Today's post will be slightly different than the others. Keep reading for a critical theatre review of Julius Caesar at The Globe:
LONDONERS, LEND ME YOUR EARS!
By Eleanor Vestal
What’s it like for an American to set foot inside Shakespeare’s Globe to see a Shakespeare play? If you’re standing, your feet will hurt after the next day. However, the energy of the crowd is amazing. Shakespearean comedies are very light and quick on their feet, filled with much laughter, and the audience always leaves the show with a happy and good feeling. Shakespearean tragedies typically leave the audience in a state of upset and maybe disappointment. Shakespeare’s Julius Caesar is classified as one of his tragedy plays; though the actors that I saw last week added bits of humor to keep the audience alive.
Julius Caesar kept my attention very easily. I don’t know if it was the fact that I knew the show going in, or just that the actors remained in character so well that I felt like I was part of the show. During the dramatic moments of the show, especially the deaths, I felt for the characters that were dying. Cassius’ death was probably one of the most saddening deaths with this show. The fact the character of Cassius died on his birthday was sad enough, but the way the actor portrayed that emotion onstage showed much more feeling for the audience. In his line, in Act V, Scene I, Cassius says, “…this is my birth-day: as this very day / Was Cassius born.” As that monologue continues, we could see the direction in which this was heading towards. To see it on stage, and to see the actor portraying Cassius predict his own death was unfortunate, but it showed how much of an effect the actor as Cassius had on me. In Brutus’ monologue, right before he was killed, “Farewell to you, and you, and you Volumnious. /…That have but labour’d, to attain this hour.” Seeing the emotion in the actor as he spoke during this moment drew in the audience, and made us feel for the action occurring onstage. What was going onstage was so intense, and though I knew what was about to happen, these actors made me feel like I had idea what was to come next.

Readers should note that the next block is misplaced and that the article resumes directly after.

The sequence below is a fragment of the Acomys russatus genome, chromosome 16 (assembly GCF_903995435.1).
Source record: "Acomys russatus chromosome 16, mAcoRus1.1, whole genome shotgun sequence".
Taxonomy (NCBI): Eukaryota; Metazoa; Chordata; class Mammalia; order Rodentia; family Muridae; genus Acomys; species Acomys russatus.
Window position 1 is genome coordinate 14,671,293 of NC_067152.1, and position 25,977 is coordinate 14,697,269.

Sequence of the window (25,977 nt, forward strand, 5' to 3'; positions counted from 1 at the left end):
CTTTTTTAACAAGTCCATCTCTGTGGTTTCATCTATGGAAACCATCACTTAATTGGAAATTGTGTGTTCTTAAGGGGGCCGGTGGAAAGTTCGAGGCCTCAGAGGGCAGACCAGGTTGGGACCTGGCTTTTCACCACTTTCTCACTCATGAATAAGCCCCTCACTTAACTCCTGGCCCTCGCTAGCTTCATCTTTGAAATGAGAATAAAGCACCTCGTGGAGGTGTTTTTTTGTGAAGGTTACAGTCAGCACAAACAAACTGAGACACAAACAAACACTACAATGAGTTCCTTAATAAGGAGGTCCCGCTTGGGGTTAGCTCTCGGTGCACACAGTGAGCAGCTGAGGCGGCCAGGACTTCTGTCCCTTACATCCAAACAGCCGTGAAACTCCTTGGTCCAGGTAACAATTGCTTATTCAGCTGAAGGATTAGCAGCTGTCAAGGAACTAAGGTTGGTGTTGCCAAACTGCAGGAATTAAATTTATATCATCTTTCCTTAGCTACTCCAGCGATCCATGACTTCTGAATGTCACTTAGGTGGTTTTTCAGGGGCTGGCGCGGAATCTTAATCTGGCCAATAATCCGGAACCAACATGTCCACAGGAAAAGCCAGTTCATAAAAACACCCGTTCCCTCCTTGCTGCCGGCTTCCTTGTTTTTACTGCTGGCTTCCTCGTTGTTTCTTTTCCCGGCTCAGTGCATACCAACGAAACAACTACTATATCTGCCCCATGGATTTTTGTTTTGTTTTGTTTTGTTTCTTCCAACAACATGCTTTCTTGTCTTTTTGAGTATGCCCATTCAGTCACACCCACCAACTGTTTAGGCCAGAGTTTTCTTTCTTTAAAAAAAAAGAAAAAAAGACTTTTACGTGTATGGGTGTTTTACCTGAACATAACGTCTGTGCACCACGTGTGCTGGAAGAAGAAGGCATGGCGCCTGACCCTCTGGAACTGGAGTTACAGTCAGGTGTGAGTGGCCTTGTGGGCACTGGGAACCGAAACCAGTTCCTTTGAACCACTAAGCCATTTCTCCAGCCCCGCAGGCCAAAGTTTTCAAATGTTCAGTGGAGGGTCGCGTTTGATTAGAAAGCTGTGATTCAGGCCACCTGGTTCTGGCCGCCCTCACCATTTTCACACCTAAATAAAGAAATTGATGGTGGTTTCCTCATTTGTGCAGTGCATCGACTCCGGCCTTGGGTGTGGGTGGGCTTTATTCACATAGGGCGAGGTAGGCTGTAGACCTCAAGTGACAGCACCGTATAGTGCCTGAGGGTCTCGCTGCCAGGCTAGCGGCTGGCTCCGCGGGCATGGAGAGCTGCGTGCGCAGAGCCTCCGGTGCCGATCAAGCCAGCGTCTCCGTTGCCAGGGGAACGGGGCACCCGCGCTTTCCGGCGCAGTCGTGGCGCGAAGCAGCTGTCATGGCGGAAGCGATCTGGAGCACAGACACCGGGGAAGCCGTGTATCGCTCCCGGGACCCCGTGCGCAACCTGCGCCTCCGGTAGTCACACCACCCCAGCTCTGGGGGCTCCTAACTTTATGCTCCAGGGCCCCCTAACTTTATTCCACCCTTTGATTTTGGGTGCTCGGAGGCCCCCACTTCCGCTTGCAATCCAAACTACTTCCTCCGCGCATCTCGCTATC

From a performer’s perspective, seeing Julius Caesar at The Globe theatre is an experience that one would never think of ever happening. To stand in the audience of Julius Caesar was something truly amazing. Not only did I feel the actors on stage, but also I felt the audience as they reacted to what was happening. Looking around The Globe at all the different types of people made me further realize how this wonderful piece of artwork created by William Shakespeare can be created to be a simple form of entertainment that everyone can enjoy in one way or another. For example, during the more dramatic and saddening events of the show, I saw the audience feel a more upsetting emotion for the events occurring on stage, whereas, during the more comedic moments, the audience had a lighter and more of an upbeat to their emotion. Several times I found myself glancing around The Globe just to get a glimpse of what the rest of the audience was experiencing, and how they were reacting to the show.
Overall, Julius Caesar was phenomenal. I felt for the actors, and reacted at the right moments with what I felt during a certain scene. It was filled with so many mixed emotions, in the best way possible.
|Before Julius Caesar at Shakespeare's Globe.|